Editing is as much a skill as writing. It’s one authors have to master – and it’s also a specialty of its own. Done properly, editing can require at least as much time as it takes to draft the original piece. There are three main types:
1. Revision editing
This is, I think, what authors usually mean by ‘editing’. It involves re-thinking the draft text – pondering it, adjusting words, and deciding how to re-cast if necessary.
2. Proof editing
Somebody other than the author reads the finished MS for sense, meaning, consistencies, grammatical accuracy, and offers corrections. It’s demanding; the proof-editor has to be skilled enough at writing to offer fixes in sympathy with the author’s own style. Some publishers also put the book out for fact-checking, a separate process again, at this stage.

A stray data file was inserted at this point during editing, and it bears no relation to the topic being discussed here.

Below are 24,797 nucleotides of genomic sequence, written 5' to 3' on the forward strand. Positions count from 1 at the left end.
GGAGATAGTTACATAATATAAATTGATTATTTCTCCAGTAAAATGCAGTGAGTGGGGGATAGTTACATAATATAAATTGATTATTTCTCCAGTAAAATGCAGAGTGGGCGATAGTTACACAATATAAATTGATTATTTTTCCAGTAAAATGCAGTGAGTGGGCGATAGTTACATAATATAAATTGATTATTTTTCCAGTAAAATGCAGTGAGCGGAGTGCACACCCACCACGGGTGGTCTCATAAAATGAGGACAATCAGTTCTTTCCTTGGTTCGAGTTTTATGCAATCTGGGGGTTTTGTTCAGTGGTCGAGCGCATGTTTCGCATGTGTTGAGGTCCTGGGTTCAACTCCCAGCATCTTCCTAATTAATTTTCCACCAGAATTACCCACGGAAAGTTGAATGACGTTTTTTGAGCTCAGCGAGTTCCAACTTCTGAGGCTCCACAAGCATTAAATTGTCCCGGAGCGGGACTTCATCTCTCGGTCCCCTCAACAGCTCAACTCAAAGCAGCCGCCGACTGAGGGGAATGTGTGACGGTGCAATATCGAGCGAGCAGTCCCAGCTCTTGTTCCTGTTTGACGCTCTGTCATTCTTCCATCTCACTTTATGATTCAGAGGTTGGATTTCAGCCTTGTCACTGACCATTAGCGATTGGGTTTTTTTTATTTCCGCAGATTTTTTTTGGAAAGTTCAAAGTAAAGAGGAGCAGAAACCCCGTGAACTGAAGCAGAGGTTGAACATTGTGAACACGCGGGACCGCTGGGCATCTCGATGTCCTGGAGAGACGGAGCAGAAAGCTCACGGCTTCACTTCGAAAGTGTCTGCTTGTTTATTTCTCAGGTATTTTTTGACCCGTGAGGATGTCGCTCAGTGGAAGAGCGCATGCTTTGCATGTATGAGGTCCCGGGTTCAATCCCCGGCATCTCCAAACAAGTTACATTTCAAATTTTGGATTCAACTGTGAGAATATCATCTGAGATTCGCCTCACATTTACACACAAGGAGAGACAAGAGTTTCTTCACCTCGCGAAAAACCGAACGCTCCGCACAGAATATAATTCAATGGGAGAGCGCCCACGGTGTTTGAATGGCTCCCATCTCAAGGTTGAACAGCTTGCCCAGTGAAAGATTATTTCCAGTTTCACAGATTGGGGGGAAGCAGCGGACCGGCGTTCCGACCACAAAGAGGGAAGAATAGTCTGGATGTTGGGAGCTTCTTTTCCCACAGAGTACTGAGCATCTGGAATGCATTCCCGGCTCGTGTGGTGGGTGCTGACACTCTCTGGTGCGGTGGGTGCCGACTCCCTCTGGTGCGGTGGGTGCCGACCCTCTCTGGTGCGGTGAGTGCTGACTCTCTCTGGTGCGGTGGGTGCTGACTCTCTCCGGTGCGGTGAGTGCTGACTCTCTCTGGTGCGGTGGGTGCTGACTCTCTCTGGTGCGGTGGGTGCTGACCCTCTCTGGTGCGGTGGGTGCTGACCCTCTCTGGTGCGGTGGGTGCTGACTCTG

3. Line editing
This is the final step before publication. The work is carefully read, ideally by somebody who has never seen it before, for ‘literals’ – literal typographical mistakes, missed full stops, bad spaces and so forth. Usually this is done twice. The ideal process involves two people; one reads aloud, the other cross-checks what they hear against the proof.
How much time do you usually allocate for editing? Do you break it down into a system? How do you tackle this one?
Copyright © 2013 Matthew Wright